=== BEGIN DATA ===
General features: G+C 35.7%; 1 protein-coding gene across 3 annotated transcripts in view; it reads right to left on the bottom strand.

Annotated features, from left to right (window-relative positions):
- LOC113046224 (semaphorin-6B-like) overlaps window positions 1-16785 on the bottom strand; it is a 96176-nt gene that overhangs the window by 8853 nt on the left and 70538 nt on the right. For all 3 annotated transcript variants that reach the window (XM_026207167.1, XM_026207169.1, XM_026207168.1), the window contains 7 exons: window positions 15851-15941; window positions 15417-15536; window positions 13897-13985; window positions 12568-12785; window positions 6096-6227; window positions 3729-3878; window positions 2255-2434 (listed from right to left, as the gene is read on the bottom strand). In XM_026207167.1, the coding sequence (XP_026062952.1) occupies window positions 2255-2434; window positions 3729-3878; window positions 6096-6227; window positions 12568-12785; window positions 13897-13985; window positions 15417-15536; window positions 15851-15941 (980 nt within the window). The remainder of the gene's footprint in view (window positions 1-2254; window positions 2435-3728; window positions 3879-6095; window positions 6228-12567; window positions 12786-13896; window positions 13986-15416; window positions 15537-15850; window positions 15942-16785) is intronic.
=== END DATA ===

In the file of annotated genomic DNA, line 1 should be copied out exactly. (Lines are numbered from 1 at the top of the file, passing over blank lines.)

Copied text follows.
General features: G+C 35.7%; 1 protein-coding gene across 3 annotated transcripts in view; it reads right to left on the bottom strand.